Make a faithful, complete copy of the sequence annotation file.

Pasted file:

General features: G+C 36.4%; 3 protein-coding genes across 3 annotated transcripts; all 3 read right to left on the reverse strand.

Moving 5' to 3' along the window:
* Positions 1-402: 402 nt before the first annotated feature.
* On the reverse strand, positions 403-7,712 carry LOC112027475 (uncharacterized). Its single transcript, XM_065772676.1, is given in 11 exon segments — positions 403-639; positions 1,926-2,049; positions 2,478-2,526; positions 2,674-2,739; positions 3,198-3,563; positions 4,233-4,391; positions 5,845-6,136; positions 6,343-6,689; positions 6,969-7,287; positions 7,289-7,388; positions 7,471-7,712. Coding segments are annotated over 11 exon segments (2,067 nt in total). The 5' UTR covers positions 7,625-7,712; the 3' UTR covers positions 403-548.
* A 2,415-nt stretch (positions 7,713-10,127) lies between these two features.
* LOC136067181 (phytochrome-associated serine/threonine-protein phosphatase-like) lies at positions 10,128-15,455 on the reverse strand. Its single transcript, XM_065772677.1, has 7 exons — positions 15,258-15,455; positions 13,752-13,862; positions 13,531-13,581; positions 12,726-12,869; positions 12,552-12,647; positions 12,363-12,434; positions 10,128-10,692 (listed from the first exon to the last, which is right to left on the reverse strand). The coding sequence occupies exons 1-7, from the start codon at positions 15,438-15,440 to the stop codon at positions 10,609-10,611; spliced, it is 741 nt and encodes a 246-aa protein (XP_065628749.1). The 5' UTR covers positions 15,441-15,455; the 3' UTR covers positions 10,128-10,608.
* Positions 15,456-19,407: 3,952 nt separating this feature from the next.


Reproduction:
General features: G+C 36.4%; 3 protein-coding genes across 3 annotated transcripts; all 3 read right to left on the reverse strand.

Moving 5' to 3' along the window:
* Positions 1-402: 402 nt before the first annotated feature.
* On the reverse strand, positions 403-7,712 carry LOC112027475 (uncharacterized). Its single transcript, XM_065772676.1, is given in 11 exon segments — positions 403-639; positions 1,926-2,049; positions 2,478-2,526; positions 2,674-2,739; positions 3,198-3,563; positions 4,233-4,391; positions 5,845-6,136; positions 6,343-6,689; positions 6,969-7,287; positions 7,289-7,388; positions 7,471-7,712. Coding segments are annotated over 11 exon segments (2,067 nt in total). The 5' UTR covers positions 7,625-7,712; the 3' UTR covers positions 403-548.
* A 2,415-nt stretch (positions 7,713-10,127) lies between these two features.
* LOC136067181 (phytochrome-associated serine/threonine-protein phosphatase-like) lies at positions 10,128-15,455 on the reverse strand. Its single transcript, XM_065772677.1, has 7 exons — positions 15,258-15,455; positions 13,752-13,862; positions 13,531-13,581; positions 12,726-12,869; positions 12,552-12,647; positions 12,363-12,434; positions 10,128-10,692 (listed from the first exon to the last, which is right to left on the reverse strand). The coding sequence occupies exons 1-7, from the start codon at positions 15,438-15,440 to the stop codon at positions 10,609-10,611; spliced, it is 741 nt and encodes a 246-aa protein (XP_065628749.1). The 5' UTR covers positions 15,441-15,455; the 3' UTR covers positions 10,128-10,608.
* Positions 15,456-19,407: 3,952 nt separating this feature from the next.